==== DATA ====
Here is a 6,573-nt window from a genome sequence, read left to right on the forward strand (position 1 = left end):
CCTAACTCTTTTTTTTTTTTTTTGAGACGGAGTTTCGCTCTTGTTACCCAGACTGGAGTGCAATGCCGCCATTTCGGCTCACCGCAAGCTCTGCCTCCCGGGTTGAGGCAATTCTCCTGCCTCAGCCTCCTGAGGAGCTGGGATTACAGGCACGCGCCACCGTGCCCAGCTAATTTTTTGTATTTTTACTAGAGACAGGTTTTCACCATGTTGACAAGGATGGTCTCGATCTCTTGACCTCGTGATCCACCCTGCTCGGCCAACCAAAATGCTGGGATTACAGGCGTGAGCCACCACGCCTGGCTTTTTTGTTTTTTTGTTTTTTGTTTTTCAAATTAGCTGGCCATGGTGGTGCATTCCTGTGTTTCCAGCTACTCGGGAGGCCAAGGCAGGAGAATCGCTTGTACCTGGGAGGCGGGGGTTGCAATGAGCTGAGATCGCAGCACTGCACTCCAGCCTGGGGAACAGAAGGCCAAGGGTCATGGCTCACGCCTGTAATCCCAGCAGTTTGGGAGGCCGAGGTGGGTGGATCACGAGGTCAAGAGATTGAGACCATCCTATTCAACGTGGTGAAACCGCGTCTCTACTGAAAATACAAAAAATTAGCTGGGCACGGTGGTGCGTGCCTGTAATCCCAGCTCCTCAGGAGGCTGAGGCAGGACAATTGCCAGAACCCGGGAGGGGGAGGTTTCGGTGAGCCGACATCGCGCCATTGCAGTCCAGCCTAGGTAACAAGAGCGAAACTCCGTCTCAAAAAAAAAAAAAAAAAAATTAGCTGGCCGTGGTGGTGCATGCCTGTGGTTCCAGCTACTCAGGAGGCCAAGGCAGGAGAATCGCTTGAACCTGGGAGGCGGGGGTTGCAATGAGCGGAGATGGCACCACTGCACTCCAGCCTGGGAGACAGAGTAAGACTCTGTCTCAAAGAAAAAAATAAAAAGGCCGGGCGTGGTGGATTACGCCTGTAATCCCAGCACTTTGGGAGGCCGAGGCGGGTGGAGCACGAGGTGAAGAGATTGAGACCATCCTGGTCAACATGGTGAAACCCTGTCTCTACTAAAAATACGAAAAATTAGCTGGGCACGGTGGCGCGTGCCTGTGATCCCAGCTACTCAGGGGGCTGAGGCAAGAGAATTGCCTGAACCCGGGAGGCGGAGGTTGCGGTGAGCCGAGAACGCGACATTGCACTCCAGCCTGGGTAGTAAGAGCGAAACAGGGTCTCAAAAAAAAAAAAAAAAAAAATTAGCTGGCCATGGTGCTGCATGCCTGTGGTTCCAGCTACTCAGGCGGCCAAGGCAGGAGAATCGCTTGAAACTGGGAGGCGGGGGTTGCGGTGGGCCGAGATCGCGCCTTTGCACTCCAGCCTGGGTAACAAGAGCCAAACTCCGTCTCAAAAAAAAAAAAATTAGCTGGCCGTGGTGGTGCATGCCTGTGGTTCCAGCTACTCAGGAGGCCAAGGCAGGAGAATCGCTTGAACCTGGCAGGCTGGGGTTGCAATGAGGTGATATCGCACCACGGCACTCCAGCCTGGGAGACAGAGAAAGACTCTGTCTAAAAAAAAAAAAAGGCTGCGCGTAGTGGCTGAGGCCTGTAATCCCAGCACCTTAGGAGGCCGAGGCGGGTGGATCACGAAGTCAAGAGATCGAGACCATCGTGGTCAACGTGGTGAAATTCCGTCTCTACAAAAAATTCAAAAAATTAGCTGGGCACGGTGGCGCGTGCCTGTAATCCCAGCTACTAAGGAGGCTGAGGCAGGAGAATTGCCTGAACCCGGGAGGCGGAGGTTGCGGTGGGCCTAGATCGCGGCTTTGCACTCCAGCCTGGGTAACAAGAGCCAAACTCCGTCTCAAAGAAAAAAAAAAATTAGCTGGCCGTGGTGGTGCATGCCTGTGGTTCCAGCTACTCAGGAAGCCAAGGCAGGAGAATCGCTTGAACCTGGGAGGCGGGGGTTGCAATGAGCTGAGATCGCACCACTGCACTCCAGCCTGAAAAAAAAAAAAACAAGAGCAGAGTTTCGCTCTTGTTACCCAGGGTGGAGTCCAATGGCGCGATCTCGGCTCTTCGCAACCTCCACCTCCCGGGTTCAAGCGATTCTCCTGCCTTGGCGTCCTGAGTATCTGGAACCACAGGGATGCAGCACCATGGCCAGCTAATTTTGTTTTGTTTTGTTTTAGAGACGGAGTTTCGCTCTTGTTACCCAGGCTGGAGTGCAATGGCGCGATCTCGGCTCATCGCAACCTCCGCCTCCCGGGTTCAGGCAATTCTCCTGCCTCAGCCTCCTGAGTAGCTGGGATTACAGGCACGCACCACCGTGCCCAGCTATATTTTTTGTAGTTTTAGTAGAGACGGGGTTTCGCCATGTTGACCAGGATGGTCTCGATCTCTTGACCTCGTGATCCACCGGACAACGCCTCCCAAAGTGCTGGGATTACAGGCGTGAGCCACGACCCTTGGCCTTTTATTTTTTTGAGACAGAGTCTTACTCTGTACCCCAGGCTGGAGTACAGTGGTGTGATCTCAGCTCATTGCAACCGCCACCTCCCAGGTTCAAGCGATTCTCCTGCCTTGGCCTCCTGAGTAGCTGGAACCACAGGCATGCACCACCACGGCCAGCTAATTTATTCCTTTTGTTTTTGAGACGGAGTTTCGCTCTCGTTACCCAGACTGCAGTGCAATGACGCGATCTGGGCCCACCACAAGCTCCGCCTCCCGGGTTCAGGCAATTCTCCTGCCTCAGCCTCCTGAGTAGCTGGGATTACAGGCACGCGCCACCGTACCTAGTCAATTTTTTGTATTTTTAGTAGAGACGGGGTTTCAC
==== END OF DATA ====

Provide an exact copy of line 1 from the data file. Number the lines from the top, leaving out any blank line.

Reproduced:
Here is a 6,573-nt window from a genome sequence, read left to right on the forward strand (position 1 = left end):